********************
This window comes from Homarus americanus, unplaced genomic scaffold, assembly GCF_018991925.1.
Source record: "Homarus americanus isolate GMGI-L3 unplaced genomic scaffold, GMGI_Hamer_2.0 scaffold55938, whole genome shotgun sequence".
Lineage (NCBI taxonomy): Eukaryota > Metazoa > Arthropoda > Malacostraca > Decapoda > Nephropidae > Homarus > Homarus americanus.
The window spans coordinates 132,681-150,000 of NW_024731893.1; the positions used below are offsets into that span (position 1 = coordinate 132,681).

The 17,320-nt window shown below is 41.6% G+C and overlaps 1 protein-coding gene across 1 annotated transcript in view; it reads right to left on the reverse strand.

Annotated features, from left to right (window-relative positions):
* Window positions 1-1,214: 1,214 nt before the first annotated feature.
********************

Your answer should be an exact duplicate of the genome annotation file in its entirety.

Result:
This window comes from Homarus americanus, unplaced genomic scaffold, assembly GCF_018991925.1.
Source record: "Homarus americanus isolate GMGI-L3 unplaced genomic scaffold, GMGI_Hamer_2.0 scaffold55938, whole genome shotgun sequence".
Lineage (NCBI taxonomy): Eukaryota > Metazoa > Arthropoda > Malacostraca > Decapoda > Nephropidae > Homarus > Homarus americanus.
The window spans coordinates 132,681-150,000 of NW_024731893.1; the positions used below are offsets into that span (position 1 = coordinate 132,681).

The 17,320-nt window shown below is 41.6% G+C and overlaps 1 protein-coding gene across 1 annotated transcript in view; it reads right to left on the reverse strand.

Annotated features, from left to right (window-relative positions):
* Window positions 1-1,214: 1,214 nt before the first annotated feature.